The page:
A third of fishers with poor mental health do not seek out health professionals due to fears they will not be understood.(ABC Landline)

Worryingly, a third of fishers who were suffering mental health distress had not reached out for support, in many cases because they felt health professionals would not understand them.

Reduced access to primary health services

Mortality, disease and health risk factors are already higher because fishers often live and work in rural and remote communities, which means they have reduced access to primary health services.

But there is also a mental stress, which is more nuanced.

There are constant challenges to fishery management, governance uncertainty and the security of access to fisheries.

Photo of people carrying buckets of fish.
In recent years the trade has copped some big challenges relating to fishery management and governance uncertainty.(ABC Landline)

“Our fishers understand these things need to happen, they want a sustainable and long-term industry as much as anybody else,” Ms Marshall said.

“But the reality is that requires a lot of change, involves an awful lot of uncertainty, and uncertainty is a massive driver of stress, psychological distress and ultimately can lead to mental illness.”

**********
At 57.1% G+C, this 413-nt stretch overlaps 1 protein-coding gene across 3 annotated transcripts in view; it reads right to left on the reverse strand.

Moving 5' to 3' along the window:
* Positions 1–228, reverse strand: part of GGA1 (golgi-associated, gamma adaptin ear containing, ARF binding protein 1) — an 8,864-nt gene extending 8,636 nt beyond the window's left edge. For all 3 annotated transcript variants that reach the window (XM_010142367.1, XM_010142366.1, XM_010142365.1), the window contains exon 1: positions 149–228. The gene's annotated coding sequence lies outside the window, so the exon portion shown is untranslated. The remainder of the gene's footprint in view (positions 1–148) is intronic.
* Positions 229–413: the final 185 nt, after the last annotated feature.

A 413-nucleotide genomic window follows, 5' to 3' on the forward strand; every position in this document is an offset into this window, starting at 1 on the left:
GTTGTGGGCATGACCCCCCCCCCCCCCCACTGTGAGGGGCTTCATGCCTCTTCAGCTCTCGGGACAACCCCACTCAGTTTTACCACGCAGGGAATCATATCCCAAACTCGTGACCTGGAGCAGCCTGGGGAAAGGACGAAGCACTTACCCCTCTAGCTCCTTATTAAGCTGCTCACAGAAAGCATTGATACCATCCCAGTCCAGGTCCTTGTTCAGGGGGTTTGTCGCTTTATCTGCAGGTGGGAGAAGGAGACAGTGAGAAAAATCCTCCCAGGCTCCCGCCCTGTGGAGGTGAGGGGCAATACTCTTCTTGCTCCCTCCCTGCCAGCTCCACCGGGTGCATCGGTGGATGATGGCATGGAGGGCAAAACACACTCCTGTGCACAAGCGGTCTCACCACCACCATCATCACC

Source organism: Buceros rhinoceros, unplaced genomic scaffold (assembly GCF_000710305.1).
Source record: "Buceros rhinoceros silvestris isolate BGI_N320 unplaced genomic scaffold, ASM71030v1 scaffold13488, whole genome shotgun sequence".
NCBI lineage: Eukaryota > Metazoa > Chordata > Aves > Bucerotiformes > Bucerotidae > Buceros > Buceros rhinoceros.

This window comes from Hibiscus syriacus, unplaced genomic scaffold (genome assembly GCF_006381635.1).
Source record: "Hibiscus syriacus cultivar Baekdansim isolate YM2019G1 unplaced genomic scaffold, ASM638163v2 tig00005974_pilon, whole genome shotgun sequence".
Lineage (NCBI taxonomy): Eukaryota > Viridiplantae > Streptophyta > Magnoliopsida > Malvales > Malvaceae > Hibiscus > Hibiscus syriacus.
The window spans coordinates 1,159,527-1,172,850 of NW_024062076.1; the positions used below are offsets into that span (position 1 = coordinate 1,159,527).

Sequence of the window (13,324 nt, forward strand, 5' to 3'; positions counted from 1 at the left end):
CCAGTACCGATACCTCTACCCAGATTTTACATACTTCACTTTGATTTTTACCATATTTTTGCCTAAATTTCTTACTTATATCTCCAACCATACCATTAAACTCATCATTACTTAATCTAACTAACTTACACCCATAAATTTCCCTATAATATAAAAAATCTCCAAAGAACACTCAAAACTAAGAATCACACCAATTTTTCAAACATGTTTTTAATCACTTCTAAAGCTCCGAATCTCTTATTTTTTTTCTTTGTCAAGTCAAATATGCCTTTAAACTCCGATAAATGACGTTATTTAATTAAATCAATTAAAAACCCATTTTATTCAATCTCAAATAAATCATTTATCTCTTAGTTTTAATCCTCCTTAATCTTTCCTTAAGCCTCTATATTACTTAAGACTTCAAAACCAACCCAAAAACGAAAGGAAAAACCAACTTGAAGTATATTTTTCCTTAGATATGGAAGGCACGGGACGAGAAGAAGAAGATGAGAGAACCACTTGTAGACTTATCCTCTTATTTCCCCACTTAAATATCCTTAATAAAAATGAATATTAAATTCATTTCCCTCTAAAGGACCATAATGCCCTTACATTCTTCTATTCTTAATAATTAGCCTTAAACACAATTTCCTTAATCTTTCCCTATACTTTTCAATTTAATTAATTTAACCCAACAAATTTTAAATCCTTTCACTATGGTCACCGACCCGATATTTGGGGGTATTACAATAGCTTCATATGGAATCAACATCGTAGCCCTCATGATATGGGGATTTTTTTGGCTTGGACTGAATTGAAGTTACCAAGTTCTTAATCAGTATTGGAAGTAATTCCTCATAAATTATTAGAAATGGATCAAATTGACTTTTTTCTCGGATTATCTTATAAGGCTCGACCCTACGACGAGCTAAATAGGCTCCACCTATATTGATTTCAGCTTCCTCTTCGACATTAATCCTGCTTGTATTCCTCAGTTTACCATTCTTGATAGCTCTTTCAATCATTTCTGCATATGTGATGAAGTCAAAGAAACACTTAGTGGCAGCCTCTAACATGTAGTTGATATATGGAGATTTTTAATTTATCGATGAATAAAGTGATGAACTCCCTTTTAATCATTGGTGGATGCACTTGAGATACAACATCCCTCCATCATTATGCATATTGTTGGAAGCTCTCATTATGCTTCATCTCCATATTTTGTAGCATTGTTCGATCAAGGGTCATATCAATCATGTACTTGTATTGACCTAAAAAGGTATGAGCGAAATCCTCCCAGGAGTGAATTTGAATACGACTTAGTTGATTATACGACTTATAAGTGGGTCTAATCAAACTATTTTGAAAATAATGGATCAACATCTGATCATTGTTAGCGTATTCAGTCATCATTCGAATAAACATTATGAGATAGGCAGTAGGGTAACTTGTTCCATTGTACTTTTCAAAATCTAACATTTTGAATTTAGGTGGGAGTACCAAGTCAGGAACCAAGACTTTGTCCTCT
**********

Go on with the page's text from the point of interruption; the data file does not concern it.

Over two years, $1.5 million will be spent to establish up to 50 more hubs in other parts of the country to look after the wellbeing of commercial fishers and seafood workers.

Toni Hedditch has now become a trusted advocate, a role set up by the initiative for fishers to talk to their own people to get help.

Photo of a young woman next to a boat.
Mr Hedditch’s daughter Toni joined the business during the pandemic, starting a fish job with the company.(ABC Landline: Kristy O’Brien)

“We all went through a mental health first aid training course which was really beneficial,” she said.

“It should go pair-and-pair with physical first aid. It’s just how to deal with people in crisis right there at the moment and how to maybe have some of those conversations if you can see someone’s not feeling the best.”

Forty per cent of respondents said they felt their doctor did not understand the pressure of the fishing industry.

Francis Davis is also an advocate and started on the docks more than 22 years ago.

“You’re [considered] weak if you can’t ‘handle it’ … that’s the stigma we’re slowly changing,” she said.

“And because I’ve been on the ground and fairly well-known on a ground level, on a shore level, people do come and talk to you. They might think they are talking about feelings or mental health.”

Photo of a group of men and women standing in front of a boat.
Stay Afloats’ Jo Fisher talks with a crew pulled in to unload at the Darwin Duck Pond.(ABC Landline: Kristy O’Brien)

But change is also wanted beyond the sea level.

Industry leaders are urging decision makers to consider mental health when making policy reforms and decisions, with a strongly reported association between poor mental health and “modern uncertainties”.